Swipe om te navigeren naar een ander artikel
Cultural value gaps between Mexican American parents and their children are hypothesized to place youth at risk for poor mental health outcomes. While most studies examine these gaps on broad measures of acculturation, the present study examined value gaps in affiliative obedience, a cultural value that has at its core the belief that respect and deference must be shown to parents and adults. The present study hypothesized that adolescents would exhibit greater depressive symptoms when youth demonstrated lower levels of affiliative obedience than their mothers. Moreover, we examined whether gender, nativity status, and age predicted cultural value gaps and moderated the relationship between gaps and depressive symptoms. These questions were evaluated in a school-based sample of 159 Mexican American families whose children were either US born (n = 82) or foreign-born (n = 77). Twenty-five percent of the sample demonstrated a cultural value gap where youth endorsed lower levels of affiliative obedience than their parents, and this group reported the greatest depressive symptoms. Age moderated this relationship, and the greatest association between cultural value gaps and depression was found among the older group of early adolescents.
Log in om toegang te krijgen
Met onderstaand(e) abonnement(en) heeft u direct toegang:
Bauman, A. A., Kuhlberg, J. A., & Zayas, L. H. (2010). Familism, mother–daughter mutuality, and suicide attempts of adolescent Latinas. Journal of Family Psychology, 24, 616–624. CrossRef
Brislin, R. (1986). The wording and translation of research instruments. Thousand Oaks, CA: Sage.
Centers for Disease Control and Prevention. (2011).Youth risk behavior surveillance—United States, 2011. MMWR, 61, 1–162. Available online at http://www.cdc.gov/mmwr/pdf/ss/ss6104.pdf.
Delgado, M. Y., Updegraff, K. A., Roosa, M. W., & Umaña-Taylor, A. J. (2011). Discrimination and Mexican-origin adolescents’ adjustment: The moderating roles of adolescents’, mothers’, and fathers’ cultural orientations and values. Journal of Youth and Adolescence, 40(2), 125–139. PubMedCrossRefPubMedCentral
Diaz-Guerrero, R. (1994). Psicología del Mexicano: Descubrimiento de la Etnopsicologia (6th ed.). México, DF: Trillas.
Fernandez-Marina, R., Maldonado-Sierra, E., & Trent, R. (1958). Three basic themes in Mexican and Puerto Rican family values. Journal of Social Psychology, 48, 167–181. CrossRef
Fuligni, A., Tseng, V., & Lam, M. (1999). Attitudes toward family obligations among American adolescents with Asian, Latin American, and European backgrounds. Child Development, 70(4), 1030–1044. CrossRef
Gonzales, N. A., Deardorff, J., Formoso, D., Barr, A., & Barrera, M. (2006). Family mediators of the relation between acculturation and adolescent mental health. Family Relations, 55(3), 318–330. CrossRef
Granic, I., Dishion, T. J., & Hollenstein, T. (2003). The family ecology of adolescence: A dynamic systems perspective on normative development. In G. R. Adams & M. D. Berzonsky (Eds.), Blackwell handbook of adolescence (pp. 60–91).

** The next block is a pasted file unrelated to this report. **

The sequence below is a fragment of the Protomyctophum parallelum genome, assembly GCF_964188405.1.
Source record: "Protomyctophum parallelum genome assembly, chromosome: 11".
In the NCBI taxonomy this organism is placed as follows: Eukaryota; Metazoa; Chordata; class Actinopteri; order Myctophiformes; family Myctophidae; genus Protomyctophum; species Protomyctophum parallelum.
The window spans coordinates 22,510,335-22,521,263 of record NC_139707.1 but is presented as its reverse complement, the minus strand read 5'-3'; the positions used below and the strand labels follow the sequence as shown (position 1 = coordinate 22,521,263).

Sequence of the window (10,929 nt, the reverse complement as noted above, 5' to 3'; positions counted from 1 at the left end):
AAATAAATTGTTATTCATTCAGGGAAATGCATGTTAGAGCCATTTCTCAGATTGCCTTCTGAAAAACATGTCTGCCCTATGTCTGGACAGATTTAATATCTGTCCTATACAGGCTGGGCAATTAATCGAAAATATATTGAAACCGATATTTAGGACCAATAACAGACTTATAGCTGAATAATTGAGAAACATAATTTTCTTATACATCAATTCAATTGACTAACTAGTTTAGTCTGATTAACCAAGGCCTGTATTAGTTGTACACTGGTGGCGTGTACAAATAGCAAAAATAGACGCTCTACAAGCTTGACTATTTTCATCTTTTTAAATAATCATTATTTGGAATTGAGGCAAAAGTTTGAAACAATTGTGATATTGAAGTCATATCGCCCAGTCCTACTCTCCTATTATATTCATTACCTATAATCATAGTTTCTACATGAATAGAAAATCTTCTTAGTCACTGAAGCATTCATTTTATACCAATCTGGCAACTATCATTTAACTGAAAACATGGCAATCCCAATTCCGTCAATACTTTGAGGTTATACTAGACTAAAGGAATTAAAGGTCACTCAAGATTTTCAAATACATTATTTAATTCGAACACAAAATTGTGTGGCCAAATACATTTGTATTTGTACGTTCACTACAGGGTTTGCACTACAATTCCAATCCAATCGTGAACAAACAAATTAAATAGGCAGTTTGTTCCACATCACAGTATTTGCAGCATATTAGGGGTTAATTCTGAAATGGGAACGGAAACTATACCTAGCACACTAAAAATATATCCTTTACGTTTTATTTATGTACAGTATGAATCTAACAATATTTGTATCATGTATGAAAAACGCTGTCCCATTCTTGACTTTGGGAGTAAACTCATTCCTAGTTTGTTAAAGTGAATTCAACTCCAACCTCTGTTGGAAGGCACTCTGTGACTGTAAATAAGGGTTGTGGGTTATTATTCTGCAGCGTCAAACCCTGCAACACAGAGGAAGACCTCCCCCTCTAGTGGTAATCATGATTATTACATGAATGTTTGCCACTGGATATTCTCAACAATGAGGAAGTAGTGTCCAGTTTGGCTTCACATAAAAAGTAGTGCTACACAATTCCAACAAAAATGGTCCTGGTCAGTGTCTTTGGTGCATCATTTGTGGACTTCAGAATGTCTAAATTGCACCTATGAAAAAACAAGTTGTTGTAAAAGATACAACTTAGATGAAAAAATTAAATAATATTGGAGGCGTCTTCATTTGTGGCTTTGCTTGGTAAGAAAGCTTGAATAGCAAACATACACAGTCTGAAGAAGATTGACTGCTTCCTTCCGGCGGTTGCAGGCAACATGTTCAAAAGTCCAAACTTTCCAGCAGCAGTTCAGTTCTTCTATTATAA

Hammen, C., & Rudholph, K. D. (2003). Childhood mood disorders. In E. J. Mash & R. A. Barkley (Eds.), Child psychopathology (2nd ed., pp. 233–278). New York, NY: Guilford.
Holtzman, W. H., Diaz-Guerrero, R., & Swartz, J. D. (1975). Personality development in two cultures: A cross-cultural longitudinal study of school children in Mexico and the United States. Austin, TX: University of Texas Press.
Kranau, E. J., Green, V., & Valencia-Weber, G. (1982). Acculturation and the Hispanic woman: Attitudes toward women, sex-role attribution, sex-role behavior, and demographics. Hispanic Journal of Behavioral Sciences, 4(1), 21–40. CrossRef
Lorenzo-Blanco, E. I., Unger, J. B., Ritt-Olson, A., Soto, D., & Baezconde-Garbanati, L. (2011). Acculturation, gender, depression, and cigarette smoking among us Hispanic youth: The mediating role of perceived discrimination. Journal of Youth and Adolescence, 40(11), 1519–1533. PubMedCrossRefPubMedCentral
Lugo Steidel, A., & Contreras, J. (2003). A new familism scale for use with Latino populations. Hispanic Journal of Behavioral Sciences, 25, 312–330. CrossRef
Polo. (2002). Mexican American youth: An examination of the role of cultural, social, and family correlates of their mental health. Dissertation Abstracts International: Section B. Sciences and Engineering, 63(5-B), 2599.
Preacher, K. J., Curran, P. J., & Bauer, D. J. (2006). Computational tools for probing interactions in multiple linear regression, multilevel modeling, and latent curve analysis. Journal of Educational and Behavioral Statistics, 31(4), 437–448. CrossRef
Raffaelli, M., & Ontai, L. L. (2004). Gender socialization in Latino/a families: Results from two retrospective studies. Sex Roles, 50, 287–299. CrossRef
Szapocznik, J., & Kurtines, W. M. (1993). Family psychology and cultural diversity: Opportunities for theory, research, and application. American Psychologist, 48, 400–407. CrossRef
Telzer, E. H. (2010). Exploring the acculturation gap-distress model: An integrative review of research. Human Development, 53, 313–340. CrossRef
Wagstaff, A. E., & Polo, A. J. (2012). Ethnicity and adolescent depression: Prevalence, access to services, and promising interventions. The Prevention Researcher, 19, 8–10.
Weisz, J. R. (1989). Culture and the development of child psychopathology: Lessons from Thailand. In D. Ciccetti (Ed.), The emergence of a discipline: Rochester symposium on developmental psychopathology (Vol. 1, pp. 89–117). Hillsdale, NJ: Erlbaum.
- Parent–Child Cultural Value Gaps and Depressive Symptoms Among Mexican American Youth
Gabriela Livas Stein
Antonio J. Polo
- Springer US